What is Missio Dei?
Another quote from The Witness of God: The Trinity, Missio Dei, Karl Barth, and the Nature of Christian Community and this one is even more geeky than yesterday’s.
What is missio Dei? Given its significance and the extent of its popular usage, this is a surprisingly difficult question to answer. It can, at one level, be simply stated: the missionary act is grounded in, and flows from, the very nature of the triune God. Drawing on the Johannine “Great Commission” (John 20:19-23), the Father’s sending of the Son includes the second movement of the Son sending his church in the peace of the Spirit. Push deeper than this, however, and it becomes evident that missio Dei lacks coherence. Significant ambiguity surrounds axiomatic phrases such as “God is a missionary God,” “the church is missionary by her very nature,” and “the church participates in God’s mission.” The paucity of primary sources only exacerbates this ambiguity. Few authors reflect on the underlying theological issues. Most introduce the concept by citing from the few seminal texts; but, apart from these oft-repeated forms, little substantive development has occurred.
At the risk of getting myself into trouble, I’d like to make a couple of points based on what Flett writes.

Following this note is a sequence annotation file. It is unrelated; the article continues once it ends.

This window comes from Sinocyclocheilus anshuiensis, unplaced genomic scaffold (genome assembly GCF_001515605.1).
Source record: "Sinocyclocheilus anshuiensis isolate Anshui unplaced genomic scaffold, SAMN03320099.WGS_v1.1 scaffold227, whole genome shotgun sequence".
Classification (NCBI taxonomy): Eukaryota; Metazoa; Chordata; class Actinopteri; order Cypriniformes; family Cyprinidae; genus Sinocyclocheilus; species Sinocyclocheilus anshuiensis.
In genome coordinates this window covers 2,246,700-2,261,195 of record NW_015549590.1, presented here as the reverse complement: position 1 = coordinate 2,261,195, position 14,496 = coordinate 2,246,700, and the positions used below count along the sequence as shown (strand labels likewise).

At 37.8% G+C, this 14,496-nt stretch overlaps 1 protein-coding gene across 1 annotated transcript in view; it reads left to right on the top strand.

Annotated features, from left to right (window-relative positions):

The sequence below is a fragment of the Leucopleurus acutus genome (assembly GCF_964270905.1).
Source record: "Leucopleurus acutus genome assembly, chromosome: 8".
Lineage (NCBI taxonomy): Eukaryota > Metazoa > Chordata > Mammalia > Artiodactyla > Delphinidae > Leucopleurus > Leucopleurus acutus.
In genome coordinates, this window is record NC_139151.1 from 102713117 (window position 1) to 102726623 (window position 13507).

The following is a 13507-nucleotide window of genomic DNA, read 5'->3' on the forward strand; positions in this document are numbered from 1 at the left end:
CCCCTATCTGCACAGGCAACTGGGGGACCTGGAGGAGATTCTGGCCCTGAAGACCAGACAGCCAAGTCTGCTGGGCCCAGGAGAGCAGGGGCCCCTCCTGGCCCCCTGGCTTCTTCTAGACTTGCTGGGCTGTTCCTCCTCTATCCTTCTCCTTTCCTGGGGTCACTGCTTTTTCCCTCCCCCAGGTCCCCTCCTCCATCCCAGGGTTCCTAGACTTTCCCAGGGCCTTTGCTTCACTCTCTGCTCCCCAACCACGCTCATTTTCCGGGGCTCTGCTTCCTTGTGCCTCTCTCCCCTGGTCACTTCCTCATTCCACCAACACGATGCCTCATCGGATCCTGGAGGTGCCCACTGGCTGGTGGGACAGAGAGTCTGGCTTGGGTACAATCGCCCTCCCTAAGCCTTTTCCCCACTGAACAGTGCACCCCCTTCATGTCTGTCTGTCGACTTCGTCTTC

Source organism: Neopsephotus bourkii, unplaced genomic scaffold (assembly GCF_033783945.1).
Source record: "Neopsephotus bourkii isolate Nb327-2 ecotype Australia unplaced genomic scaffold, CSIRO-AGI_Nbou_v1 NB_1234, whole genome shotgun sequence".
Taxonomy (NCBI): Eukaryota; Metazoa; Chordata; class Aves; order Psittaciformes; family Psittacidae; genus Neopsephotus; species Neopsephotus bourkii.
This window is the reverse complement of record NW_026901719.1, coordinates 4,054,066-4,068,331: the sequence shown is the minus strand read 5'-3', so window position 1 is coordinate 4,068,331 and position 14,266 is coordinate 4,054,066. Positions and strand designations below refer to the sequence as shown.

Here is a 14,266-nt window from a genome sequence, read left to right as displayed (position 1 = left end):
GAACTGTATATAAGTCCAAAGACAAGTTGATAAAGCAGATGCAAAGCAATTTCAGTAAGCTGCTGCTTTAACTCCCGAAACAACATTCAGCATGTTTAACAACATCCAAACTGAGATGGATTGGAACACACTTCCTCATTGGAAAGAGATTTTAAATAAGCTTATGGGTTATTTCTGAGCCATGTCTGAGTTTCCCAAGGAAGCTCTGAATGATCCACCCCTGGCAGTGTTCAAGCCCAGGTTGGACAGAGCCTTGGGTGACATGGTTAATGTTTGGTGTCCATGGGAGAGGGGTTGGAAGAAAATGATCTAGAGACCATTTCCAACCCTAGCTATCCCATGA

The first is that I agree with his statement that few people reflect on the underlying theological issues. Not only that, but many people don’t actually go back to the “seminal texts” that Flett mentions; the content themselves with works which are at one or two removes from the books which he sees as basic to this subject (for Flett, the seminal texts in this field are mainly German works from the middle of the last century).
My second thought is that there are few people within the contemporary mission world who are equipped to do the sort of theological thinking that Flett suggests is necessary (I’m certainly not). Mission work tends to attract people who are activists and even when theological reflection is encouraged, it focuses on what it is that we do, rather than why it is that we do it.